The Minister of Justice and Attorney General Johnston Busingye wants Rwandans to stop blaming victims of sexual assault for the crime, saying that how they dress or what time of day they are attacked is no justification.
Although Rwandan laws punish rape and defilement with up to life imprisonment, sections of the society often blame such incidents on the victims themselves.
At an enforcement of justice programme event held in Gisagara District in Southern Province, Mr Busingye told residents to drop the mentality of limiting girls and women in the name of protecting them against potential sexual violence.
“The culture of warning young women against exposure to men for fear that they will be raped sends the wrong message: that if they are sexually violated, they are to blame, and renders innocence to rapists,” said Mr Busingye.
Mr Busingye spoke while on a routine inspection he does across the country to gauge the implementation of justice programmes at the grassroots.
“Blaming the woman who has been sexually violated is wrong and it promotes rape and defilement in our society,” Mr Busingye said.
The Justice Minister said that the blame is also manifested in “crime justifications” such as “the girl came to my room, wearing short clothes and I had no option,” adding that “government is working to change that mindset,” and to bring offenders to book.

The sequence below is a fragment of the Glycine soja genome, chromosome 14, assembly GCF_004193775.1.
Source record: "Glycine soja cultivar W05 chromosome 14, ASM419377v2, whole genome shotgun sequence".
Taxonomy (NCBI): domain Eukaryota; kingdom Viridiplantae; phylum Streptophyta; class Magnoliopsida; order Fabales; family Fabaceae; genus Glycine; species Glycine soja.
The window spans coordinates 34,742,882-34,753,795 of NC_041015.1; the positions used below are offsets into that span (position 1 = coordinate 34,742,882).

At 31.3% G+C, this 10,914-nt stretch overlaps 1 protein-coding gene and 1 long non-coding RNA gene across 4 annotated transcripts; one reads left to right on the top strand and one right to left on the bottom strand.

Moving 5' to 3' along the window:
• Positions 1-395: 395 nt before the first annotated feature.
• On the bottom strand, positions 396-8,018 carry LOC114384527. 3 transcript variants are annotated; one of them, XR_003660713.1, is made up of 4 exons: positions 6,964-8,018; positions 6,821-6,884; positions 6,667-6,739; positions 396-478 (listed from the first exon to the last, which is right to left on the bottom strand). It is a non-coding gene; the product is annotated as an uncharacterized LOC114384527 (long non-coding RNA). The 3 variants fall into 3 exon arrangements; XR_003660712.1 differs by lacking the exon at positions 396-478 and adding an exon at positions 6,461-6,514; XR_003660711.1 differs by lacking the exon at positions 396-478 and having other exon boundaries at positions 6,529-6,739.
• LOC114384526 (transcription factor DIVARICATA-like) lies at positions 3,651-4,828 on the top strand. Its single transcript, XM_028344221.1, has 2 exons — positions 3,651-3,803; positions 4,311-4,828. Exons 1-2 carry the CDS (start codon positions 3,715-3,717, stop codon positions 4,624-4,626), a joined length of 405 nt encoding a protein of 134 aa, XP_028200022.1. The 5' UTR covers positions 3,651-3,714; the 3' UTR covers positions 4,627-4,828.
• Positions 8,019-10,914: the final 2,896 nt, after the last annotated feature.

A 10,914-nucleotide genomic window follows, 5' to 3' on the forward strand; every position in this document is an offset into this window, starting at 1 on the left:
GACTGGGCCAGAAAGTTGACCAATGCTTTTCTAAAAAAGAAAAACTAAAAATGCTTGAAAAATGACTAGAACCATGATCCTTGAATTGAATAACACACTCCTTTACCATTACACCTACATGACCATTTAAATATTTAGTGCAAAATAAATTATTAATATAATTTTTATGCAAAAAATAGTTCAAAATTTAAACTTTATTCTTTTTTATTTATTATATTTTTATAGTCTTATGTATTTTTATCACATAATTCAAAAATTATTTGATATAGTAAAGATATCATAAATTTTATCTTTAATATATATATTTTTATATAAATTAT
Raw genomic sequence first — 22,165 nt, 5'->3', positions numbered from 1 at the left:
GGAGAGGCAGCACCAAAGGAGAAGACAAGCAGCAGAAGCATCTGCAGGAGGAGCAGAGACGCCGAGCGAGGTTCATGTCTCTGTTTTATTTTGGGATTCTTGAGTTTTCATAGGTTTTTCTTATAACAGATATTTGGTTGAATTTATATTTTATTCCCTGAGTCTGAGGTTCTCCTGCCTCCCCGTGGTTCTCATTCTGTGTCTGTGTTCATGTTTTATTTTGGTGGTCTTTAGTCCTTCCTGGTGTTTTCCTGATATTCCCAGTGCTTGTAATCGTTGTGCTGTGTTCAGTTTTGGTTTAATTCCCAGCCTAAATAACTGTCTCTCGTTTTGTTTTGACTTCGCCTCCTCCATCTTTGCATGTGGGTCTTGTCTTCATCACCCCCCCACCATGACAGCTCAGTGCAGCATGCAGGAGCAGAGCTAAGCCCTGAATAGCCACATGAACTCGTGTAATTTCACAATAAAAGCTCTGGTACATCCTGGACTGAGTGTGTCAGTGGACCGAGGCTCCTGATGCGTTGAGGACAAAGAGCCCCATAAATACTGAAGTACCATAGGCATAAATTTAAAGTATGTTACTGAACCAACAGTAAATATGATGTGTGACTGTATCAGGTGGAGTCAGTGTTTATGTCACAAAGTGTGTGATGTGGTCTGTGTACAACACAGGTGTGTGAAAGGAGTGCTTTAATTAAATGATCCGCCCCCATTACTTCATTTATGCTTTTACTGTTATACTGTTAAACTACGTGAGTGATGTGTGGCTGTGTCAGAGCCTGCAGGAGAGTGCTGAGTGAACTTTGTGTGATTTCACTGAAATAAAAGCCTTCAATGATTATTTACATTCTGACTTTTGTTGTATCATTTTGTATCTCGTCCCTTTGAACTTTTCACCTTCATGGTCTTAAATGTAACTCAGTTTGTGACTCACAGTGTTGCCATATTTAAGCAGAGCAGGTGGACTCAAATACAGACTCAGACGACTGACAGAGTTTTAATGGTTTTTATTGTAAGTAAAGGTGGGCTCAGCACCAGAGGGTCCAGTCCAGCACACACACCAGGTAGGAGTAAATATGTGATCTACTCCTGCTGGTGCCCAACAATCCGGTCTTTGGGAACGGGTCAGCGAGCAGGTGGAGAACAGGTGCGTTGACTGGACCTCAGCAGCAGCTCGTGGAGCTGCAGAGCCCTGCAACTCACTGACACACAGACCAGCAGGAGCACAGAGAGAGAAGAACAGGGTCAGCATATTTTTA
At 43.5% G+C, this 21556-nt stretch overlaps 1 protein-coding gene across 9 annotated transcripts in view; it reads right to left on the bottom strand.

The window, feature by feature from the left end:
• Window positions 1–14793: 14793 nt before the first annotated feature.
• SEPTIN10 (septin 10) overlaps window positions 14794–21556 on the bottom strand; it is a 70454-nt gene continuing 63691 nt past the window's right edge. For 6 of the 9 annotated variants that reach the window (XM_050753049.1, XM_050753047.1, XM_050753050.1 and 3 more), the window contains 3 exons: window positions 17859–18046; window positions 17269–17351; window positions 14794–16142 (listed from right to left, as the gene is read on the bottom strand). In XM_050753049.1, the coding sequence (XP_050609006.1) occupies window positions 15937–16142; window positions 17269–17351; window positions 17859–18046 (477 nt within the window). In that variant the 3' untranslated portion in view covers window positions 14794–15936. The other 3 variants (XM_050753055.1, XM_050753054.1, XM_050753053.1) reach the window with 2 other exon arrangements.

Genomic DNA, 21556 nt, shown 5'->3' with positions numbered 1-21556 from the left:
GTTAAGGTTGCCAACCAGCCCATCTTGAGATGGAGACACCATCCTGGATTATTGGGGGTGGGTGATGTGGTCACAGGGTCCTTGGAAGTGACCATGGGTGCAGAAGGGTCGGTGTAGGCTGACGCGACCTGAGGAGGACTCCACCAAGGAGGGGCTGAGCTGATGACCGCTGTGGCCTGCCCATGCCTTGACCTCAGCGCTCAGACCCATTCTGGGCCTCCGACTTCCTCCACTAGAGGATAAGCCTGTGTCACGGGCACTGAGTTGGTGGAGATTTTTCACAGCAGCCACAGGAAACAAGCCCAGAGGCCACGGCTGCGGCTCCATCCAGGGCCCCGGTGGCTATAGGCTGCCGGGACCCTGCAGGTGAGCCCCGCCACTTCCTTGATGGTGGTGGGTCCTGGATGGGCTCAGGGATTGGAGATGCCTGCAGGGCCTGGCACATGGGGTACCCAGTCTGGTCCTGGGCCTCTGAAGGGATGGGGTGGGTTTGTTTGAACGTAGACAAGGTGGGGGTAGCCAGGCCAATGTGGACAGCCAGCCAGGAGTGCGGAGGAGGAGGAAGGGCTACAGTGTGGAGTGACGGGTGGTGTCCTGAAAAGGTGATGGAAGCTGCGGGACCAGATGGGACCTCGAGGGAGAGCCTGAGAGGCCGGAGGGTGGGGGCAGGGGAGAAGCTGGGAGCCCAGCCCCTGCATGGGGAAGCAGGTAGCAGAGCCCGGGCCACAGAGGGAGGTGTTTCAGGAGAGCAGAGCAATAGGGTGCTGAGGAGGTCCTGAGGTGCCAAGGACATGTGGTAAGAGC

The minister’s sentiments are shared by parliamentarians, prosecution and police, who argue that the blame game is encouraging rape and defilement in the country.
The Inspector General at National Public Prosecution Authority Jules Marius Ntete told the Rwanda Women Parliamentary Forum this past week that girls and women are not safe to go anywhere at anytime without the threat of being sexually violated.
“We are yet to realise the free movement of females because we have a threat in our society that puts the blame on a wom-an when suspects are arrested,” Ntete said.
Linda Nkuranga, the Commissioner for Co-operation and Protocol at Rwanda National Police told the Rwanda Women Parliamentary Forum that the mentality of blaming rape and defilement incidents on victims is “favouring rapists because even when they’re prosecuted, society still thinks they didn’t deserve the punishment.
”However, the Deputy Secretary General at Rwanda Investigation Bureau, Isabelle Kalihangabo said that a rise in rape cases could also be attributed to the public’s rising awareness of rape and defilement and reporting it, because in the past many used not to report the cases.
“We expect a sharp rise in rape and defilement cases in the next few years until all people are aware of the crime” she said.
According to data from the National Public Prosecution Authority, in 2016/2017 more than 2,000 defilement cases of girls below 18 and 62 of women defiling boys below 18 were registered.
In 2017/2018 the prosecution received more than 3,000 defilement cases including 75 of women who defiled boys below 18. 2018/2019 registered nearly 3,500 cases including 97 women who defiled young men under 18.
According to prosecution figures, some 1,100 out of more than 3,000 cases of child defilement received in 2018 were closed due to lack of evidence, since most victims delay to re-port to authorities which leads to a loss of evidence in the form of spermatozoa, saliva, finger-print marks, blood, molester’s pubic hair and sweat.